Newlyweds, 1936 Diary
If he hadn't had a toothache, he wouldn't have been cranky
If he hadn't been cranky he wouldn't have made me irritable
If he hadn't made me irritable he wouldn't have broken the chair
If he hadn't broken the chair I wouldn't have knocked the radio
If I hadn't broken the radio he wouldn't have wrecked the place
and struck me.
If he hadn't struck me he wouldn't have broken my glasses
If he hadn't broken my glasses I wouldn't have a headache all week
And I'm still miserable with that headache
Friday, August 28, 1936
Iíve come to another very important crossroad in my life where I must
decide, once and for all, on one thing or another.
Unfortunately, I put my
all into my love and nothing else exists or is of any importance than my
passion. But it will never do to make him a slave to my whims. And though
it breaks my heart I must learn to accept and bear with his absorptions. I
simply must learn to amuse myself by myself, to live by myself again.
Mrs. Jere Casagrande, Jr .
133 North Fulton Ave.
Mount Vernon, N. Y .
Slept very late. Took Winkie for a walk to get the Times while Jere made
breakfast. Betty came up while I was cleaning. Washed my hair and she set
it for me very nicely too.
Loafed all the rest of the day. After supper visited with
Mrs. Smyth awhile. Stayed to keep her company while she ironed. Am very
much afraid my full heart spilled over. Too much so.
Of course it had to rain today before I got halfway to work. After all
of Betty's effort I looked like a drowned kitten. Jere had to work late.
Felt [punk] all day, work was slow and my back ached unbearably. There
was such a fierce storm on the way home, I could hardly make headway and
here I was without hat, coat, gloves or stockings. Was almost frozen
and almost wept with helpless rage. Just about got thawed out then started
back for Jere. Brought two wool caps to keep our ears warm.
Felt sick as a dog and decided to stay home for the day.
Did go out for a few errands. Went to the 1ibrary and found I'd forgotten the card. Came back for it. By two oclock finally settled
in bed with a contented sigh. Stayed there til Jere came home. Mrs. Hubbard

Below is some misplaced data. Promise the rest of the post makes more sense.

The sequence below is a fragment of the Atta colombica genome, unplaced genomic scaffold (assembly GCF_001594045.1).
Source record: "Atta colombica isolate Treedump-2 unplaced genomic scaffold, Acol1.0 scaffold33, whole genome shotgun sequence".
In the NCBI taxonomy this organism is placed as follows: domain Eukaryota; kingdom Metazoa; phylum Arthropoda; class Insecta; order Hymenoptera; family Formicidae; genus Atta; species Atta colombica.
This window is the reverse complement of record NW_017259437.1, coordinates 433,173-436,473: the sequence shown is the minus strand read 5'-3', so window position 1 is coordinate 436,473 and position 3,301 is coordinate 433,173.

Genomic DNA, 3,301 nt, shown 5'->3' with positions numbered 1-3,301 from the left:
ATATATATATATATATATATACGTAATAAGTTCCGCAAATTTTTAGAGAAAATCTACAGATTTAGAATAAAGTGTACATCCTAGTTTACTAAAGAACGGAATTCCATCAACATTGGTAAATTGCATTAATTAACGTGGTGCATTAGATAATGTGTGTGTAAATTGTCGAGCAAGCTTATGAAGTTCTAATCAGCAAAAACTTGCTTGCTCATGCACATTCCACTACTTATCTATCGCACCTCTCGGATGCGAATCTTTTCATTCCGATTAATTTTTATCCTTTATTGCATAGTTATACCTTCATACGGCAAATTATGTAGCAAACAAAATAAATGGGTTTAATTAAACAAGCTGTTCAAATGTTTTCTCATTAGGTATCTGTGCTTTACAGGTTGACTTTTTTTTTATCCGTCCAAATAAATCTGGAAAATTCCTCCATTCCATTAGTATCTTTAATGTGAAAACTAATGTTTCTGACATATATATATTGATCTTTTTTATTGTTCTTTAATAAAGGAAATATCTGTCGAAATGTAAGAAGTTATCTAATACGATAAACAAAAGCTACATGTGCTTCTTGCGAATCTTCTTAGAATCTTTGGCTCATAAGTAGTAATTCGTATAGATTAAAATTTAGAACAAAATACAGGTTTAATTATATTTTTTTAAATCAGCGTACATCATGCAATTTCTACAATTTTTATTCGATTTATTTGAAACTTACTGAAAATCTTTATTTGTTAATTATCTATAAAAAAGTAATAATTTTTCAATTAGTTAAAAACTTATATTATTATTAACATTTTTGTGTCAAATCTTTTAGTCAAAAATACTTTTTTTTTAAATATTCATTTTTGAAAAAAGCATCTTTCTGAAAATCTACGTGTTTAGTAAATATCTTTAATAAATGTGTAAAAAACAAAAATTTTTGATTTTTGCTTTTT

came up to see about Mr. Calleren well that's a load off my mind. I'm
glad it's settled.
Mr. Calleren was here at last and seems to have made a good job of it
too. Thank God. Went out later for a walk and bought two whole pounds
of Fanny Farmer candy and some cigarettes. We enjoyed it enormously. Winkie
just loves her walks. We ought to take her more often poor doggie.
Had an altercation with Jere again because of the dog. My
poor baby had a toothache, that's what made him so cranky. At lunchtime
I find he'd not come to work so I got on the bike and hurried home as
fast as I could in that wind. It was awfully hard going. Took all my willpower
to keep going. Find he had the tooth pulled and, my, he looked a sight!
He stayed home of course. I was late for work but who cares. !
I'm disgusted. Here I wrangled a weekend out of Harold and did you ever
see such disgusting weather!
Adelaide dropped in on us last Monday, right in the middle
of a beautiful squabble. The dog as usual. Jere was all for packing her
off again but I persuaded him to let her stay. I took her down to the
plant and asked Harold to get her a job. He did; she's working in the
mica department. It seems to work all right; she helps a little with the
housework and goes out every night.
I'm so frightfully disappointed. Another idol has shown his clay feet. I
thought Harold was so very nice and a real square fellow and he's just a
four-flusher after all. Deceiving, like most of the males. How could he
deceive [Lucy] like that. Why? He knew he couldn't get away with it.
Too many people knew about his wife and three children. He even tried
to kid me for the longest while. Oh, it's all so sordid.
Oh my sweet husband. I'm so glad youíre different. I know
I hold you high and love and need [wtl share it with anyone. You are mine
and mine alone. Do you wonder that I cherish you so and adore you.
It was too bad Jere couldn't get the Thanksgiving weekend off. But work
is work, and we did have a wonderful time. We made [in with] Harold and
were supposed to go back with him. But when I called him up he said he
was leaving at four and that was much too early. We were having such
a grand time. Tante Rose and Lawrence, Lotte, Erick and Eddie were there.
We were singing and playing games etc.
Adelaide Casagrande: left
It is really too bad that you bad to run out on us like
this. You didn't even have the decency to let us know, not that it
would have mattered anyhow, you were free to come and go as you chose.
I can see now that you knew last Thursday already that you werenít coming